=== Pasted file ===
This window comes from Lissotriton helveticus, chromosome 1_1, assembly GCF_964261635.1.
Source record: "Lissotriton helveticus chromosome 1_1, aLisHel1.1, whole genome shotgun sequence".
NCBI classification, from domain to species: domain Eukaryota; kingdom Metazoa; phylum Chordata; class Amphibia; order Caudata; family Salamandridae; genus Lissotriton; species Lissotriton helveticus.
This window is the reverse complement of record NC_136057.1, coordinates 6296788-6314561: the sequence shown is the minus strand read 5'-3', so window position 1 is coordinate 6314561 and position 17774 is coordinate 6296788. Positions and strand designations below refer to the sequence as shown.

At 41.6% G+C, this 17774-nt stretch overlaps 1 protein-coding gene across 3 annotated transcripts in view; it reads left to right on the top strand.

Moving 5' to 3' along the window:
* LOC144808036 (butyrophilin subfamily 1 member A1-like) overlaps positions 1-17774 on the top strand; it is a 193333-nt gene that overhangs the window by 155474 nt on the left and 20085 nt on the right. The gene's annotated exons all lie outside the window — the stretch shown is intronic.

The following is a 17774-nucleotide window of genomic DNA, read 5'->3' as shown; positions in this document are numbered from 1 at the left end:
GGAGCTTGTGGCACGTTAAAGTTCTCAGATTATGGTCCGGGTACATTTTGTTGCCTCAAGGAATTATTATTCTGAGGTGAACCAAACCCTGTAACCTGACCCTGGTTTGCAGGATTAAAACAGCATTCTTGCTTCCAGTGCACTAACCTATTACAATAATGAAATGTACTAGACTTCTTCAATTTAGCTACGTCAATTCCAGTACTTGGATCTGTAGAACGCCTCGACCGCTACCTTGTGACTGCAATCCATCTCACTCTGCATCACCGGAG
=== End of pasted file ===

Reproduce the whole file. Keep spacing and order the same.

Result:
This window comes from Lissotriton helveticus, chromosome 1_1, assembly GCF_964261635.1.
Source record: "Lissotriton helveticus chromosome 1_1, aLisHel1.1, whole genome shotgun sequence".
NCBI classification, from domain to species: domain Eukaryota; kingdom Metazoa; phylum Chordata; class Amphibia; order Caudata; family Salamandridae; genus Lissotriton; species Lissotriton helveticus.
This window is the reverse complement of record NC_136057.1, coordinates 6296788-6314561: the sequence shown is the minus strand read 5'-3', so window position 1 is coordinate 6314561 and position 17774 is coordinate 6296788. Positions and strand designations below refer to the sequence as shown.

At 41.6% G+C, this 17774-nt stretch overlaps 1 protein-coding gene across 3 annotated transcripts in view; it reads left to right on the top strand.

Moving 5' to 3' along the window:
* LOC144808036 (butyrophilin subfamily 1 member A1-like) overlaps positions 1-17774 on the top strand; it is a 193333-nt gene that overhangs the window by 155474 nt on the left and 20085 nt on the right. The gene's annotated exons all lie outside the window — the stretch shown is intronic.

The following is a 17774-nucleotide window of genomic DNA, read 5'->3' as shown; positions in this document are numbered from 1 at the left end:
GGAGCTTGTGGCACGTTAAAGTTCTCAGATTATGGTCCGGGTACATTTTGTTGCCTCAAGGAATTATTATTCTGAGGTGAACCAAACCCTGTAACCTGACCCTGGTTTGCAGGATTAAAACAGCATTCTTGCTTCCAGTGCACTAACCTATTACAATAATGAAATGTACTAGACTTCTTCAATTTAGCTACGTCAATTCCAGTACTTGGATCTGTAGAACGCCTCGACCGCTACCTTGTGACTGCAATCCATCTCACTCTGCATCACCGGAG